Now, Motoring File is reporting that the Rocketman is a go for production. Their inside sources tell them that a production version could be ready for sale around 2018 and could possibly share its unseen bits with another manufacturer's small city car. 

Get the full story from Motoring File.  
All: BMW- Click for Larger Images

Saturday, October 11, 2014

Behind the Scenes at a Magazine Photo Shoot

As British car enthusiasts, many of us subscribe to one or more magazines that cover the classic car scene. One of my favorites is Hemmings Sports and Exotic magazine - a title from the Hemmings  Motor News family of publications.

Richard Lentinello and Tony McLaughlin's Morgan Plus 8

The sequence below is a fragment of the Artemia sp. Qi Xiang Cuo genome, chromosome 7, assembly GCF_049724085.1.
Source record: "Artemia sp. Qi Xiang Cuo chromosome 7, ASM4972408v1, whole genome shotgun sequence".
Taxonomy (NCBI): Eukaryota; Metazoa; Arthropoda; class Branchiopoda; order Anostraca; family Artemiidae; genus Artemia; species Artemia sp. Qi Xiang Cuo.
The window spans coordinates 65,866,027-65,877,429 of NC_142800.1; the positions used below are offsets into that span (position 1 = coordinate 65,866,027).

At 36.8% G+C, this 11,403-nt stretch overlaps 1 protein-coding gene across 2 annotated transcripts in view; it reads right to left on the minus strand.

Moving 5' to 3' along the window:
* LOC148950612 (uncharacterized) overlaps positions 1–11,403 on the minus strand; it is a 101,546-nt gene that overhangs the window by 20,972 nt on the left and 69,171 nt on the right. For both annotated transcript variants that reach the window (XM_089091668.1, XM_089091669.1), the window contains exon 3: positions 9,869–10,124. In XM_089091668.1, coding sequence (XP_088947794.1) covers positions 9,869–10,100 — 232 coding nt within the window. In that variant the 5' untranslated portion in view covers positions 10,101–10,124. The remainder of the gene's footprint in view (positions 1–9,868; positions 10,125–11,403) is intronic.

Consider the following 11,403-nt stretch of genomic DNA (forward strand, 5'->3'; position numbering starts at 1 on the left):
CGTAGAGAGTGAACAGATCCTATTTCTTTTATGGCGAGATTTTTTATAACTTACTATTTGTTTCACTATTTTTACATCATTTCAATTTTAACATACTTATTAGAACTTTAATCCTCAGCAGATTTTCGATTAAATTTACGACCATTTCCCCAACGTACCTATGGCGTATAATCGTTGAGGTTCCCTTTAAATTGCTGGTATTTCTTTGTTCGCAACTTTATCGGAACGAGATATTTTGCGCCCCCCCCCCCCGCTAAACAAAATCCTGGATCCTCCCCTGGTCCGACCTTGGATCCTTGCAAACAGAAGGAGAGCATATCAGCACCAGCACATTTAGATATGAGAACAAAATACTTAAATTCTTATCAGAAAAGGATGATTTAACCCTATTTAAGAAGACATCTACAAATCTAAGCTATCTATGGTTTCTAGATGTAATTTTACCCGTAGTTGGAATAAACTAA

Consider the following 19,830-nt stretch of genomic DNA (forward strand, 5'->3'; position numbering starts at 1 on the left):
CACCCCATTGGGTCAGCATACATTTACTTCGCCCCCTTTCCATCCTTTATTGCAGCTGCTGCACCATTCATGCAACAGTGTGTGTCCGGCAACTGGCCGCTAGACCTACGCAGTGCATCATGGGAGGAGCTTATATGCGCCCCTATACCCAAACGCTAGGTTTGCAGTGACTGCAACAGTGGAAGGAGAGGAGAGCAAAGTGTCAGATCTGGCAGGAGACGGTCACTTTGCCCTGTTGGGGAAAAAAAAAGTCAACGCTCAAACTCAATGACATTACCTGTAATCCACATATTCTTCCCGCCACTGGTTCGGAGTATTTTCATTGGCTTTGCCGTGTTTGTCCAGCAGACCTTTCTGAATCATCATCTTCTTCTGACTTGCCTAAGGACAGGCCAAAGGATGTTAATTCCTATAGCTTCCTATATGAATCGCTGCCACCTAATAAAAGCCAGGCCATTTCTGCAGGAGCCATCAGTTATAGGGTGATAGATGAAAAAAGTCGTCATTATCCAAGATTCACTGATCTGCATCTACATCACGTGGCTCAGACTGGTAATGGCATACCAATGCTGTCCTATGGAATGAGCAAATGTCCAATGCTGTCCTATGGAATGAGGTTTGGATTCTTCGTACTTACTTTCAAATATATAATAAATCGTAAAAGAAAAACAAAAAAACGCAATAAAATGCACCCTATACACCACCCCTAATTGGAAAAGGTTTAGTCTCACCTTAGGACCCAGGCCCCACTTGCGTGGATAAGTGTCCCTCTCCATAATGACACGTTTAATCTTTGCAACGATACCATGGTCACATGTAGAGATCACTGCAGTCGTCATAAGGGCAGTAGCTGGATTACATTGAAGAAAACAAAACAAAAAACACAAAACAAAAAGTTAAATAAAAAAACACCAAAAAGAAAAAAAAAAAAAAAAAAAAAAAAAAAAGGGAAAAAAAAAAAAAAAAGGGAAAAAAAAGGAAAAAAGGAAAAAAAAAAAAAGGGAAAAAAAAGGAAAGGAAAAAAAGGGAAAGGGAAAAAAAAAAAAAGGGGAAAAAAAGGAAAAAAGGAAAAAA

Richard Shoots the Cunningham Jaguar E-Type
SABCC members may recall the fine coverage of British Car Festival 2013 in the pages of Hemmings Motor News. The May, 2014 issue carried an account of the event written by Executive Editor Richard Lentinello along with some photos provided by club members. Richard asked us to stay in touch and keep him up to date about club happenings and possible stories of interest to Hemmings Sports and Exotic Car readers.  

Mike Darby's Jaguar 240 Gets its Turn
I wrote to him in July with the dates for BCF 2014 in case he was interested in covering the show. Replying that he was booked elsewhere that weekend, he mentioned that he was looking for story suggestions to present to Sports and Exotic Car Editor David LaChance and did I have any ideas that fit the magazine's editorial criteria? I submitted several suggestions and he said he would be in touch.

A few weeks ago, Richard emailed me saying that he would be covering an auction in Biloxi, Mississippi and he would be passing through South Alabama and gave me the list of story suggestions approved for publication. Could I contact the owners, find an appropriate location for a photo shoot and get everyone together for the day?